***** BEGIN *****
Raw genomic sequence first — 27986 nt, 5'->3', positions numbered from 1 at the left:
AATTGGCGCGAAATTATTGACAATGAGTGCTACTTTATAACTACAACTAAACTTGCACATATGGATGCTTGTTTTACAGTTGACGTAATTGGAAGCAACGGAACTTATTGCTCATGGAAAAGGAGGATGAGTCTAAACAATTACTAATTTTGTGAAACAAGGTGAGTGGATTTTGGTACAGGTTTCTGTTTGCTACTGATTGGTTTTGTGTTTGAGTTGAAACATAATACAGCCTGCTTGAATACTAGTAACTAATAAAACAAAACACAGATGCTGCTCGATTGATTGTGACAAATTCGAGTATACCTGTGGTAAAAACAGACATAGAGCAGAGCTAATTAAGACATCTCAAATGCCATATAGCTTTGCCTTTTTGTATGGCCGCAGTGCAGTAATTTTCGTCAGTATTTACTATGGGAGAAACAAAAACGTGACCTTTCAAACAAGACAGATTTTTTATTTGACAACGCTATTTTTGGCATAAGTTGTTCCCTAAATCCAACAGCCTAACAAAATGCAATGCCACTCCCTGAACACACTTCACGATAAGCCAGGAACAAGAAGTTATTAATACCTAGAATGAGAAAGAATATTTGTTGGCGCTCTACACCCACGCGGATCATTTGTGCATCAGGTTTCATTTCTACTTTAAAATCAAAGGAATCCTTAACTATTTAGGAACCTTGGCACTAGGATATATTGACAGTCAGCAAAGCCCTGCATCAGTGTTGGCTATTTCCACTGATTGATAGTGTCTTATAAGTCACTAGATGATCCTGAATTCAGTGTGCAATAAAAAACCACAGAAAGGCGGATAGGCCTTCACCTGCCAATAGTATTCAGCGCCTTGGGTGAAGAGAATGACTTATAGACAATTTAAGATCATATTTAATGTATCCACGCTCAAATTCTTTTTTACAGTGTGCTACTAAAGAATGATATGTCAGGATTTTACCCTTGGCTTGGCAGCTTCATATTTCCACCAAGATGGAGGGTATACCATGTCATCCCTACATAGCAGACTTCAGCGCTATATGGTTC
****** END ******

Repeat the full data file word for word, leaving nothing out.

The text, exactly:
Raw genomic sequence first — 27986 nt, 5'->3', positions numbered from 1 at the left:
AATTGGCGCGAAATTATTGACAATGAGTGCTACTTTATAACTACAACTAAACTTGCACATATGGATGCTTGTTTTACAGTTGACGTAATTGGAAGCAACGGAACTTATTGCTCATGGAAAAGGAGGATGAGTCTAAACAATTACTAATTTTGTGAAACAAGGTGAGTGGATTTTGGTACAGGTTTCTGTTTGCTACTGATTGGTTTTGTGTTTGAGTTGAAACATAATACAGCCTGCTTGAATACTAGTAACTAATAAAACAAAACACAGATGCTGCTCGATTGATTGTGACAAATTCGAGTATACCTGTGGTAAAAACAGACATAGAGCAGAGCTAATTAAGACATCTCAAATGCCATATAGCTTTGCCTTTTTGTATGGCCGCAGTGCAGTAATTTTCGTCAGTATTTACTATGGGAGAAACAAAAACGTGACCTTTCAAACAAGACAGATTTTTTATTTGACAACGCTATTTTTGGCATAAGTTGTTCCCTAAATCCAACAGCCTAACAAAATGCAATGCCACTCCCTGAACACACTTCACGATAAGCCAGGAACAAGAAGTTATTAATACCTAGAATGAGAAAGAATATTTGTTGGCGCTCTACACCCACGCGGATCATTTGTGCATCAGGTTTCATTTCTACTTTAAAATCAAAGGAATCCTTAACTATTTAGGAACCTTGGCACTAGGATATATTGACAGTCAGCAAAGCCCTGCATCAGTGTTGGCTATTTCCACTGATTGATAGTGTCTTATAAGTCACTAGATGATCCTGAATTCAGTGTGCAATAAAAAACCACAGAAAGGCGGATAGGCCTTCACCTGCCAATAGTATTCAGCGCCTTGGGTGAAGAGAATGACTTATAGACAATTTAAGATCATATTTAATGTATCCACGCTCAAATTCTTTTTTACAGTGTGCTACTAAAGAATGATATGTCAGGATTTTACCCTTGGCTTGGCAGCTTCATATTTCCACCAAGATGGAGGGTATACCATGTCATCCCTACATAGCAGACTTCAGCGCTATATGGTTC